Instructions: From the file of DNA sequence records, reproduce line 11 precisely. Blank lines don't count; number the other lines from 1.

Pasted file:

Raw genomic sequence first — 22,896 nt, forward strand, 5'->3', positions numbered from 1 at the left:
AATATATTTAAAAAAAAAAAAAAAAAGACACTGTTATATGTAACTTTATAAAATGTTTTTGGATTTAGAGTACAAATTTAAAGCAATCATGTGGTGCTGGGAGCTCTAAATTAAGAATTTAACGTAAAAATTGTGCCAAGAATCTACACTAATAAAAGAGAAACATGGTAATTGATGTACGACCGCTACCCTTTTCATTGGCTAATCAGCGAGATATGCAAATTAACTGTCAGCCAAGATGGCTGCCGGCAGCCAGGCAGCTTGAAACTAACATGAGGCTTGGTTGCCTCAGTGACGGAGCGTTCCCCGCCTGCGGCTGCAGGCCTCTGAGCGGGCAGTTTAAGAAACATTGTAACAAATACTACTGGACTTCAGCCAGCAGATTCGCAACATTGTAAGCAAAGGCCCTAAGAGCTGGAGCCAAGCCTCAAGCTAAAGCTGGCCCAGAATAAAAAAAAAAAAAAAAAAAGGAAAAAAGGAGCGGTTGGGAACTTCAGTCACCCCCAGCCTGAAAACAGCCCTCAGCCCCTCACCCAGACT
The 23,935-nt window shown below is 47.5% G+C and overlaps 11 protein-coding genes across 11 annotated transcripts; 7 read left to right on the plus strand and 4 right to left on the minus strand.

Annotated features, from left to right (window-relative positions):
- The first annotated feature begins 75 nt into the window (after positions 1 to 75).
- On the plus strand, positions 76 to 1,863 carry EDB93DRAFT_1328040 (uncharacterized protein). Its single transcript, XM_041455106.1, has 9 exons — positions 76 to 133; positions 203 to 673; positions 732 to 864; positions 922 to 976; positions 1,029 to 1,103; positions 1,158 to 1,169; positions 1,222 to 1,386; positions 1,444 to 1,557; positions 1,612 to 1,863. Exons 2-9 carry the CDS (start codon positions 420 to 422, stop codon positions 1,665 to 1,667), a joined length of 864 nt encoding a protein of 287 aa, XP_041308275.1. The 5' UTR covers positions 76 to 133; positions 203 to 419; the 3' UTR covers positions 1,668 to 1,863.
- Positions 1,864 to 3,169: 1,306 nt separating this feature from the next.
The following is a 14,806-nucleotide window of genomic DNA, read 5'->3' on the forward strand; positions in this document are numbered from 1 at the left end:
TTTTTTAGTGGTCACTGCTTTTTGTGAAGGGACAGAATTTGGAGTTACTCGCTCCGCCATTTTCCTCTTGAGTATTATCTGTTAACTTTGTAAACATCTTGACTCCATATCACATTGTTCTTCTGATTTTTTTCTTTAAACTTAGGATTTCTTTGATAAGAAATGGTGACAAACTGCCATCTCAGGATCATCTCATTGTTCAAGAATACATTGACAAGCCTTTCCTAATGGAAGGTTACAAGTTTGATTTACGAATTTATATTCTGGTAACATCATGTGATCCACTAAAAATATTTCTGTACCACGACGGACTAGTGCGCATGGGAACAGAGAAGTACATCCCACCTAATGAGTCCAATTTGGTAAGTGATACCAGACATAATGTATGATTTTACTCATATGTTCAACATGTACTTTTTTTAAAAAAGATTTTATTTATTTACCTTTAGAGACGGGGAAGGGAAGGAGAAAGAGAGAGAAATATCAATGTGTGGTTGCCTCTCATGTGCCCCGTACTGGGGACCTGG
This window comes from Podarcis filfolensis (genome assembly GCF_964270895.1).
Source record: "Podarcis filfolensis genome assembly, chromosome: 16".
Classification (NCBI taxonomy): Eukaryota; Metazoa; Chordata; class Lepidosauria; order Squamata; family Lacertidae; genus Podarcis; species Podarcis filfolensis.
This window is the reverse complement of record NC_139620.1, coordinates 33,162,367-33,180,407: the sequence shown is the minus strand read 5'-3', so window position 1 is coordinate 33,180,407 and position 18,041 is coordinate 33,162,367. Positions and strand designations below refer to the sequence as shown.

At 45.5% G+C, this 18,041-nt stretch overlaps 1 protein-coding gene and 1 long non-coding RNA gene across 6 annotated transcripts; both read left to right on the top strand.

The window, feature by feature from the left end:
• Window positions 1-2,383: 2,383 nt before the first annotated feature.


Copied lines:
Source record: "Podarcis filfolensis genome assembly, chromosome: 16".